The push-pull output driver shown in pink is used to source current for the output. The transistor shown in blue is used to connect the discharge pin to ground, typically to discharge an external capacitor. The 3 resistors shown in green are of equal value. They divide the supply voltage, VCC, into 2/3 and 1/3 of its value. These values are used as the reference voltages for the comparators.

Although it looks complicated at first glance, the 555 timer essentially just charges and discharges an external capacitor and toggles the output based on the state of the capacitor. Starting out, the external capacitor is discharged meaning that the trigger voltage is less than 1/3 Vcc. This turns on the trigger/set comparator, driving the output high. The external capacitor continues to charge until it gets above 2/3 Vcc. At that point, the threshold/reset comparator turns on, driving the output low. The discharge transistor connects the external capacitor to ground causing it to discharge. Once the external capacitor drops below 1/3 Vcc, the entire process repeats over and over again creating our neverending square wave.

In case it still doesn't click, you can check out these simulations courtesy of Paul Falstad. I am a fairly visual learner, so seeing circuit simulations really helps me understand what is going on in a circuit.

555 timer square wave simulation - http://www.falstad.com/circuit/e-555square.html

555 timer internals simulation - http://www.falstad.com/circuit/e-555int.html

We will predominantly be using the 555 timers in astable mode. This means the circuit is fed by an RC circuit and is free-running to generate an output square wave. The Atari Punk Console uses the first 555 timer in astable mode and the second 555 timer in monostable mode. Monostable mode means that it is fed by an external source and outputs a one-shot pulse. In the Atari Punk Console, we are using an astable 555 timer to provide a signal to the monostable 555 timer.

## Step 2: Theremin

Now it's time to make your theremin! Instead of using proximity like a typical theremin, this theremin uses light intensity to determine the note's frequency. This theremin has two photoresistors in the RC circuit feeding the 555 timer circuit to affect the rate of charging/discharging of the capacitor. The resistance of a photoresistor decreases as the light intensity decreases meaning the capacitor will take longer to charge and discharge. So by reducing the amount of light getting to your photoresistors, you reduce the frequency being played. To increase the frequency, increase the light intensity.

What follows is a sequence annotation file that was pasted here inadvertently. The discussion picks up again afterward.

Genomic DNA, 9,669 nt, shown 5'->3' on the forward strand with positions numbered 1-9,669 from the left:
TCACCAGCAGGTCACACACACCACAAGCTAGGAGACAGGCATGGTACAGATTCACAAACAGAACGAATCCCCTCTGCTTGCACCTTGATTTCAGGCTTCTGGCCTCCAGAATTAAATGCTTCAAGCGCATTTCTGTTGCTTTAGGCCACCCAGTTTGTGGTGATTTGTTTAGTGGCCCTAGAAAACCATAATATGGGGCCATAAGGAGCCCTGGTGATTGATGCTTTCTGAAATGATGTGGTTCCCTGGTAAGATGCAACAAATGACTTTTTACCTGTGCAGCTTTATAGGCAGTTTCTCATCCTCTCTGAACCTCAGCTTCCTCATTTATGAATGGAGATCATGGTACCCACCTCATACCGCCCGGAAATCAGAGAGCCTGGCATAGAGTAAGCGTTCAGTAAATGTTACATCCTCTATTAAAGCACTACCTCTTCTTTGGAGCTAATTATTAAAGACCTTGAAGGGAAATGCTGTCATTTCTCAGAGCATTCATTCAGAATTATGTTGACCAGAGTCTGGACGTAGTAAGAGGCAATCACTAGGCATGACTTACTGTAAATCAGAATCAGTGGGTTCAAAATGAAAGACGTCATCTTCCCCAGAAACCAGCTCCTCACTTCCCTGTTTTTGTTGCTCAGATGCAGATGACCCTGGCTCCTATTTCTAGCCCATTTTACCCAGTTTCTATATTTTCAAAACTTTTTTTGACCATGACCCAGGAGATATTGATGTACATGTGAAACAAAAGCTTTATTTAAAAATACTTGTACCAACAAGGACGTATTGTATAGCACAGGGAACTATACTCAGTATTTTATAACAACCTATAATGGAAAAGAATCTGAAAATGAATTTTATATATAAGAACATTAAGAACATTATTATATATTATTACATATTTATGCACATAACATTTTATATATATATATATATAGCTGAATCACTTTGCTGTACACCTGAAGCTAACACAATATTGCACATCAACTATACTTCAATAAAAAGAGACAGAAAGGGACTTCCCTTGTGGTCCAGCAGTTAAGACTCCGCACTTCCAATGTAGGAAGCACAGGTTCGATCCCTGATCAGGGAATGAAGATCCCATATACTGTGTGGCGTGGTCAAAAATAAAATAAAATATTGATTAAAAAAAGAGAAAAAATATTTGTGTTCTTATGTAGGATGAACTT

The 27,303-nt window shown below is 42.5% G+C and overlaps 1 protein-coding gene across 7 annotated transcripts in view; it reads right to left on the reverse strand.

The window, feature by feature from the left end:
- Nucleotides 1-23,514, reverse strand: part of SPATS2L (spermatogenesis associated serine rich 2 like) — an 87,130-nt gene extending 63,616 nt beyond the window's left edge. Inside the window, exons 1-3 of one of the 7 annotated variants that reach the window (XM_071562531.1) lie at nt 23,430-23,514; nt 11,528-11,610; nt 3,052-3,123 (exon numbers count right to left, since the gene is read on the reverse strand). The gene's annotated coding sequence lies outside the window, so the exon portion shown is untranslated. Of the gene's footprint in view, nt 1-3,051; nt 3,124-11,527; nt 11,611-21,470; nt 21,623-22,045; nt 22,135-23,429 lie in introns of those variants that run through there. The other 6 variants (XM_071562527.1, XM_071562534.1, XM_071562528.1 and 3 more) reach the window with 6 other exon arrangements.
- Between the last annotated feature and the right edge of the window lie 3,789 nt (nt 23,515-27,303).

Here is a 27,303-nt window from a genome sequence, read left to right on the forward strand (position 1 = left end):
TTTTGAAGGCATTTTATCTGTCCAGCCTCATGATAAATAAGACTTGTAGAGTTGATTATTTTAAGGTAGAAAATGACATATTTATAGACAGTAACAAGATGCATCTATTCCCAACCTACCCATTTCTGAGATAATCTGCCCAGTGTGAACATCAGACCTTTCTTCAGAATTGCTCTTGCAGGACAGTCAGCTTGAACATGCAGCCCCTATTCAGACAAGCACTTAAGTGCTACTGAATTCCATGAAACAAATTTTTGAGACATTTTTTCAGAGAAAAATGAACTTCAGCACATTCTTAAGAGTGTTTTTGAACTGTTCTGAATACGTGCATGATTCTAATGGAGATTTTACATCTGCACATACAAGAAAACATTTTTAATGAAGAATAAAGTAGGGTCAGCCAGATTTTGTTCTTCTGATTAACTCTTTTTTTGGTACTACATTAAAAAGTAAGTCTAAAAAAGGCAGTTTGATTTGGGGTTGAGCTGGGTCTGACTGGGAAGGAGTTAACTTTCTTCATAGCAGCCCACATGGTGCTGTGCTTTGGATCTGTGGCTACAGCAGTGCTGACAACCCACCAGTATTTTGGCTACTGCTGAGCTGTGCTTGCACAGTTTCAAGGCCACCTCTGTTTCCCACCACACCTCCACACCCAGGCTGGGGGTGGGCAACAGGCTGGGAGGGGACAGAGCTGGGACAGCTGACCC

To build your theremin, start by placing the 555 timer chip on a breadboard. You can build the circuit any way you want. I typically start by placing components in sequential order starting at pin 1 of the IC chip and moving all the way around to pin 8. Make sure you place some distance between your photoresistors so that you can control the amount of light getting to each photoresistor separately. Be careful noting the polarity on your capacitors and the speaker. R5 is a potentiometer that is used for volume control.

Once you have built the circuit, go around the IC from pin 1 to pin 8 again to double-check that everything is connected properly. To confirm nothing is shorted, you can connect a multimeter between pin 1 and pin 8 on your 555 timer. You should see a fair amount of resistance between these two points. Once you are sure everything is connected properly, you can connect the 9V battery. Your theremin should start making noise! If you don't hear anything or the sound is faint, adjust R5 to finetune the volume to your liking.

Since the ambient light intensity can vary greatly based on where you are playing your theremin, you may have to swap out C3. If the frequency range on your theremin is too high pitched, try switching C3 for a capacitor with a slightly larger capacitance value. If the frequency is too low, try a slightly lower value capacitor.

## Step 3: Organ

Now it's time to make your organ! The organ uses a 555 timer circuit in astable mode. The tactile switches are used to switch in different capacitors to determine the frequency of the tone that is played. You can add as many different switches and capacitors in parallel as you want. You can also combine them together by pressing two buttons or keys at the same time (combining capacitors in parallel results in an equivalent capacitance value equal to the sum of the two capacitances which will produce a sound that's frequency is lower than either of the two switches on their own).